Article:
How big is your Shadow IT problem?
Don’t have one, you say?
Are you sure? Have you checked those corporate AMEX records lately? They probably have entries on them for places like Amazon Web Services and Heroku. In other words, you probably have a Shadow IT problem even if you think you don’t.
I worked in HP IT when Mark Hurd (now at Oracle) was CEO of Hewlett-Packard and Randy Mott (now at General Motors) was CIO. The official company line was that Shadow IT was punishable by termination. It happened anyway. Back then, things like rogue WiFi devices or SaaS accounts at destinations like Salesforce.com or WordPress.com were the big culprits. If the threat of losing your job isn’t enough to keep it at bay, what is?
And, while we’re at it, what’s the antidote to Shadow IT? It’s something called IT-as-a-Service, but before getting into how this solves the problem of Shadow IT, it is important to understand why it exists in the first place.
Speed Kills, and It Created Shadow IT
If you built a time machine and went back to 2006, before the Amazon Web Services beta started, you’d find a very different business environment than what we have today. Company functions like sales, product development and marketing were still responsible for bringing in company revenue. Other functions, like HR, legal, finance and IT were necessary evils that kept the business running but didn’t contribute to the revenue stream. In “cost centers” like this, the only way to optimize contributions to the company bottom line was to run them on as little budget as possible.
For IT, the biggest contributor to budget was the capital expense used to populate a data center. It had to be utilized as efficiently as possible, and that often meant ruthless standardization down to the kinds of languages used or even specific relational databases that could be used by application teams. That often forced upon a populace rigorous project selection processes which line of business teams had to go through in order to get new functionality out of IT, since strict budgeting was a requirement to keep costs under control.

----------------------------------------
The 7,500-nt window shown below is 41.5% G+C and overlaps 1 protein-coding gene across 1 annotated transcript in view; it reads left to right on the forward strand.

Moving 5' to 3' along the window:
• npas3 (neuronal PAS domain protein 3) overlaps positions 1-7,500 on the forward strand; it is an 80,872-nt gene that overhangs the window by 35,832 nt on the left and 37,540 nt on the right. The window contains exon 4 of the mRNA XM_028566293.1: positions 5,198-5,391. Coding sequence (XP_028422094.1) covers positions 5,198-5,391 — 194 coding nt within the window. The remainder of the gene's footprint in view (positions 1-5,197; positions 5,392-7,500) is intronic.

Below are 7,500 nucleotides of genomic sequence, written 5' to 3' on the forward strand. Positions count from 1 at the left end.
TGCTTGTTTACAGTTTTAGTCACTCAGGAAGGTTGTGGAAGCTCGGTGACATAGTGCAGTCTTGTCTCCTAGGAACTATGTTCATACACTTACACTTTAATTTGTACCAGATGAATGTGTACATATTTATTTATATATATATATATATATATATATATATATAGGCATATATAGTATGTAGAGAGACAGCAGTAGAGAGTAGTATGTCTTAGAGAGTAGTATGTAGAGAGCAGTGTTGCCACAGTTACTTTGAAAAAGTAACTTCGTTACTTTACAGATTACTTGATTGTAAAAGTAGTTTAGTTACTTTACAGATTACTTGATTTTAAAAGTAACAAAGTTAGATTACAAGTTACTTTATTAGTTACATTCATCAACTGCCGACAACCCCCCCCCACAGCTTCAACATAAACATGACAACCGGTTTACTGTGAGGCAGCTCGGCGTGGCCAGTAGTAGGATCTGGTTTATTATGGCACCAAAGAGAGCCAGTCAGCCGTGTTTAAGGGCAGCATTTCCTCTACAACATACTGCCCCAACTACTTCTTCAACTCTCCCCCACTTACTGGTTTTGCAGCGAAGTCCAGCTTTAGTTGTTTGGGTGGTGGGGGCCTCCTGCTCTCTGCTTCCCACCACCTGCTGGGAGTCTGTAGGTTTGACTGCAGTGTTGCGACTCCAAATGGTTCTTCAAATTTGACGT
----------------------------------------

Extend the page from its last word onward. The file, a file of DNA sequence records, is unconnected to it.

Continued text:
As an example from my HP IT days, every year Hurd’s executive team would estimate the company revenue for the next financial year company-wide, and Mott would be tasked with running HP IT on 1.8 percent of whatever that number was. No more, no less. Business teams had to submit project proposals as much as 18 months in advance of when they would get executed, each having to project an ROI. Projects were ordinally ranked by ROI and funded in that order until that 1.8 percent of company revenue budget was exhausted. There was an exception process, but most projects not meeting that standard didn’t get funded, end of story.
Fast forward to 2016, and every company is a software company. By that I mean that every line of business in every company on the planet relies on software innovation in some way to gain market share or increase profits. In every competitive environment, where agile software development has proven to be the best way to nurture breakthrough change, an 18-month software cycle means you go out of business.